Accounting firms build reputations on the strength of their financial advice. They counsel clients on improving profitability and efficiency, but how many actually follow their own rules?
Most accounting firms offer far more than just accounting and tax advice to their clients. Enjoying a unique relationship, their insights into the inner workings of a business mean they can often see clearly how certain changes could deliver big benefits.
In this role of both bookkeeper and business advisor, firms recommend everything from workflow changes to embracing new technologies. Yet they are often much slower when it comes to adopting similar approaches themselves.
Adopting the best structure
Many accounting firms are called upon by their clients to provide advice on structural and legal matters. This could include topics such as the most tax-effective way to organise a company or how to ensure partners and owners are fully protected.
Edwin Ross, principal of UK-based Ross Legal, says many firms do not have sufficient documentation in place covering the relationship between co-owners. This can cause significant problems if disputes arise or if one owner wants to sell their share of the firm.
Ross says having proper agreements in place means such situations can be resolved without having to resort to expensive and time-consuming legal action. Just as the firm would advise its clients, so it should ensure it has taken similar steps itself.
Industry commentators have highlighted a similar situation in Australia, where a significant number of accounting firms don’t consider their legal situation until things go wrong. It might be a case of two partners who have worked together for years deciding that the time has come to dissolve the practice. Only then do they realise the legal challenges such a change can bring.
Just as with any business, an accounting firm needs to make sure it has its legal structures and agreements in place upfront.
Improving internal workflows
Accounting firms are also regularly asked to cast a knowledgeable eye over the day-to-day functions of a client’s business to help identify where improvements can be made. They put everything from supply chains and manufacturing strategies to promotional and sales campaigns under the microscope, in a search for ways to streamline and improve operations.
Yet some firms may not be paying the same forensic attention to their own operations. Rather than looking for ways to achieve more efficient workflows, they persist with traditional methods.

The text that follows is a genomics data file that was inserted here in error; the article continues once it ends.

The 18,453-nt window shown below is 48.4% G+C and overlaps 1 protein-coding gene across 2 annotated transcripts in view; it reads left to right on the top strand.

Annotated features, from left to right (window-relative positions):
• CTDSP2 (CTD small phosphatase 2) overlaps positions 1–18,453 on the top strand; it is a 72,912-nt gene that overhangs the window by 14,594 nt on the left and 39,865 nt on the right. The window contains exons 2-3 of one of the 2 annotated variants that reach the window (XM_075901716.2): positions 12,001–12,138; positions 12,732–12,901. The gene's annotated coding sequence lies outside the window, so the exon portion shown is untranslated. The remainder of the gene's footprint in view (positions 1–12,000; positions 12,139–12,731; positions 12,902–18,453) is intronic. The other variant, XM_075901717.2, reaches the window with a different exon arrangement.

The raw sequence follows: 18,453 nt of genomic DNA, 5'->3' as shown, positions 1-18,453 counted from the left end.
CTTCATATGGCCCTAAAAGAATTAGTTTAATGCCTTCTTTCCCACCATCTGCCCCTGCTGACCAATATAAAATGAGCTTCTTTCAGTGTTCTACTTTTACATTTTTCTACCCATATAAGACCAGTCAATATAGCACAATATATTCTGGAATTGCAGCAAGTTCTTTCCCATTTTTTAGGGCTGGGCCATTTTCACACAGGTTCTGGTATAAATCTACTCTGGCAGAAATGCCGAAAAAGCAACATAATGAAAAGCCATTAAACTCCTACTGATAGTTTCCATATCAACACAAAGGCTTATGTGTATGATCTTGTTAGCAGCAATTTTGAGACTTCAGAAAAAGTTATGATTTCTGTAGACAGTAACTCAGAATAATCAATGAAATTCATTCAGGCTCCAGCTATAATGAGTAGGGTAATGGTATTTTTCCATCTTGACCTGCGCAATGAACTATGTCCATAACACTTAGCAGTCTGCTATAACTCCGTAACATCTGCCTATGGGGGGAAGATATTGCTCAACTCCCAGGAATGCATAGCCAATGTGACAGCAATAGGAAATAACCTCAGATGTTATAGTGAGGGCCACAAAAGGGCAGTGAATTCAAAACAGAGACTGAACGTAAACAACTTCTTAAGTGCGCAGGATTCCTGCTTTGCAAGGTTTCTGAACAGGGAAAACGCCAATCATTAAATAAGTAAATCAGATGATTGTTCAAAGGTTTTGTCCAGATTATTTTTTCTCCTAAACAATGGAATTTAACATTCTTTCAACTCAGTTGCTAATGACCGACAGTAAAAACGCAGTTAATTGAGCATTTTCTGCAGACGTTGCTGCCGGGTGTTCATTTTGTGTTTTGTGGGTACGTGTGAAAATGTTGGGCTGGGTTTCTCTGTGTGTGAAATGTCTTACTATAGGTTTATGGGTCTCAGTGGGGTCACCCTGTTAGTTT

Interestingly, accounting firms can have a lot in common when it comes to the way they operate. For this reason, it’s often possible (and advantageous) for them to adopt a best-practice approach to internal workflows and activities.
This trend is something that has changed over the past few years. Traditionally, each firm has tended to take its own approach, but this no longer needs to be the case. Firms don’t have to constantly reinvent the wheel when it comes to work practices. Rather, a firm can adopt industry-proven best-practice approaches that allow standard tasks to be streamlined, reducing the time required to complete them and improving the profitability of the firm.
Adopting new technologies
Accounting firms are also increasingly being asked to provide advice on the adoption of new technologies by their clients. Popular current topics include security, mobile devices and productivity software.
Topping the conversation list at many firms is cloud computing. Evolving in a variety of forms, cloud-based software and services can be used to change the way many businesses approach IT.
Cloud services can improve the returns achieved by business on their IT investment, however it’s important to realise there is no single approach that will guarantee success. What works for one firm may not work for another.
Accounting firms should carefully assess their clients’ individual needs before recommending any particular cloud services. They should also check their own internal requirements before doing the same thing.
The unique position held by accounting firms in their clients’ businesses means they are called upon to provide advice on a diverse range of topics. Ensuring that advice is also followed internally is important for the firm’s ongoing efficiency and profitability, and their ability to offer exceptional service to their clients.